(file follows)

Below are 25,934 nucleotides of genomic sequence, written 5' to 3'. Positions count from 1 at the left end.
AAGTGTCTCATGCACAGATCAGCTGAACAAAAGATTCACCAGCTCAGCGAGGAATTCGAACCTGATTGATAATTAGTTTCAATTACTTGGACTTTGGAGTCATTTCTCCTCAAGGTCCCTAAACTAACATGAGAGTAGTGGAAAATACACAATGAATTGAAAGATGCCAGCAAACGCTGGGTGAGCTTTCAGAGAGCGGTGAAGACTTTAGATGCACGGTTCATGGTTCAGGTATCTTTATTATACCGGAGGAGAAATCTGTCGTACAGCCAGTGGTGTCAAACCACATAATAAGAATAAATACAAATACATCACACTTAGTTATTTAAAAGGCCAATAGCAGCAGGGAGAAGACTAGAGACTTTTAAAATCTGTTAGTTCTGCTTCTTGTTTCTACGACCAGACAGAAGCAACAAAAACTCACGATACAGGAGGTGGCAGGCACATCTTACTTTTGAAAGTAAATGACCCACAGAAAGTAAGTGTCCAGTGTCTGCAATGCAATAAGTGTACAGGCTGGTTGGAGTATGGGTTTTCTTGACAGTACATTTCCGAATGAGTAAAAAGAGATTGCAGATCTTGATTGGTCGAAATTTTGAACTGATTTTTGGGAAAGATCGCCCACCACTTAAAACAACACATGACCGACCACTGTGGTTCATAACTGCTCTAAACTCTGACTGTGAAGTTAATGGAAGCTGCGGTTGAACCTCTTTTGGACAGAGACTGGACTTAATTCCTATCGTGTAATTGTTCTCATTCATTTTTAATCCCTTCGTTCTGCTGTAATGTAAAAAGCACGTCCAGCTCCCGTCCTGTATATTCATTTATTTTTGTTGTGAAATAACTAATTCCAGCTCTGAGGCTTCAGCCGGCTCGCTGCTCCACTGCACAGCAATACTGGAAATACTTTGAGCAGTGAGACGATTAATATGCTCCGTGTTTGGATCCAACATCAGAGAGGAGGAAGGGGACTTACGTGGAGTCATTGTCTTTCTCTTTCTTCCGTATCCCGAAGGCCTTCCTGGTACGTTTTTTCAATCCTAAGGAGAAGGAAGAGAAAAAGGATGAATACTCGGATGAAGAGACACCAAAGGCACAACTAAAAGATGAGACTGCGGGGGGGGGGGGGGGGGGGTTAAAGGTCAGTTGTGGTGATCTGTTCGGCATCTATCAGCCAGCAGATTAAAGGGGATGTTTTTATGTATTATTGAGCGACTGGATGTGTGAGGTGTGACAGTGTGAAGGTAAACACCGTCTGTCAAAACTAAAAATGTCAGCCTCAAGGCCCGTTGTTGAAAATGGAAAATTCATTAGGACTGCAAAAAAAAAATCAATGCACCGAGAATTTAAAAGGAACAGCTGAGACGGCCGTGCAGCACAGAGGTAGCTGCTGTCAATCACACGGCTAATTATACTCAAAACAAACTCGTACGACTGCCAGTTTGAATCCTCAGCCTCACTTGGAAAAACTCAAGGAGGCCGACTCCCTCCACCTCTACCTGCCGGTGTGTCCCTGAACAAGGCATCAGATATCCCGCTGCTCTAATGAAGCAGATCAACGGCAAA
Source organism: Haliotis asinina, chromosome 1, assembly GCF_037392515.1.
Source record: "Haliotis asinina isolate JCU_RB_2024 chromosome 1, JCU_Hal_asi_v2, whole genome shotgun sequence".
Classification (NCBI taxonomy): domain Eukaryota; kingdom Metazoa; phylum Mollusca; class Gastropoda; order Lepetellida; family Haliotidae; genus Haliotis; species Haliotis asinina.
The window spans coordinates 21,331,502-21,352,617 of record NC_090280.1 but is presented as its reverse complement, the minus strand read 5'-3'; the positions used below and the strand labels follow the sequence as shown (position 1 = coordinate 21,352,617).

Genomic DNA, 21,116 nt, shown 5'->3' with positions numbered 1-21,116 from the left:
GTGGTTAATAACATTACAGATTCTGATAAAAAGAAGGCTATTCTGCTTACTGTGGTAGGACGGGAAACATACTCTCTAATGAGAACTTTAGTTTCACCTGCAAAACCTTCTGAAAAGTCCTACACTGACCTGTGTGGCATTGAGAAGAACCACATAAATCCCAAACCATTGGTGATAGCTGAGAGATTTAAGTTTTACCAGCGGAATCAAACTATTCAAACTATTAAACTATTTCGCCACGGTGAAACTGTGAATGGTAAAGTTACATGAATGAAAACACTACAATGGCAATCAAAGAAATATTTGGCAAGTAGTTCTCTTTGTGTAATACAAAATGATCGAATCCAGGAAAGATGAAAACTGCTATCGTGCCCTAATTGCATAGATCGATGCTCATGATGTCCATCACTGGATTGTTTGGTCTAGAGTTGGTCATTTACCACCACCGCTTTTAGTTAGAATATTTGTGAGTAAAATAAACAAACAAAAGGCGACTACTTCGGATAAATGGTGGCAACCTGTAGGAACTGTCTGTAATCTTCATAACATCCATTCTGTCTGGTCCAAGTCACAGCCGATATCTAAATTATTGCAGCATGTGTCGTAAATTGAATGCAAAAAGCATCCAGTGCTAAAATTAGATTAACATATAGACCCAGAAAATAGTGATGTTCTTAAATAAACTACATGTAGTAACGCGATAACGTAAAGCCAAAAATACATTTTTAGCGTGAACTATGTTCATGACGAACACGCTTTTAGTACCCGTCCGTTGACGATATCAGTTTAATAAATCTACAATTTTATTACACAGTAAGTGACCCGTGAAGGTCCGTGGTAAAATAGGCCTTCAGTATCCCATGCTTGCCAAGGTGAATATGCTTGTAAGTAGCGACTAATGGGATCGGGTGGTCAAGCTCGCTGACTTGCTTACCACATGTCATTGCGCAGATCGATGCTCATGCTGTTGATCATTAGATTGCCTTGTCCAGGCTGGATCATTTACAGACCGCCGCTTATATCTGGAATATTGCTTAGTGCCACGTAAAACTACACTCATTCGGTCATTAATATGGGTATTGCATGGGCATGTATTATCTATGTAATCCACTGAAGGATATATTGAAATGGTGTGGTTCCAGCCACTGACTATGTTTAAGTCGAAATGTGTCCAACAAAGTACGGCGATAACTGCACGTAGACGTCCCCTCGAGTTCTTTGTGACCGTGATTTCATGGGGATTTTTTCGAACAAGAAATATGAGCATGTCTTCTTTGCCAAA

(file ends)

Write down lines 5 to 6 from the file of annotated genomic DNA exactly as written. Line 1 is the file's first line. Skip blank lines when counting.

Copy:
Classification (NCBI taxonomy): domain Eukaryota; kingdom Metazoa; phylum Mollusca; class Gastropoda; order Lepetellida; family Haliotidae; genus Haliotis; species Haliotis asinina.
The window spans coordinates 21,331,502-21,352,617 of record NC_090280.1 but is presented as its reverse complement, the minus strand read 5'-3'; the positions used below and the strand labels follow the sequence as shown (position 1 = coordinate 21,352,617).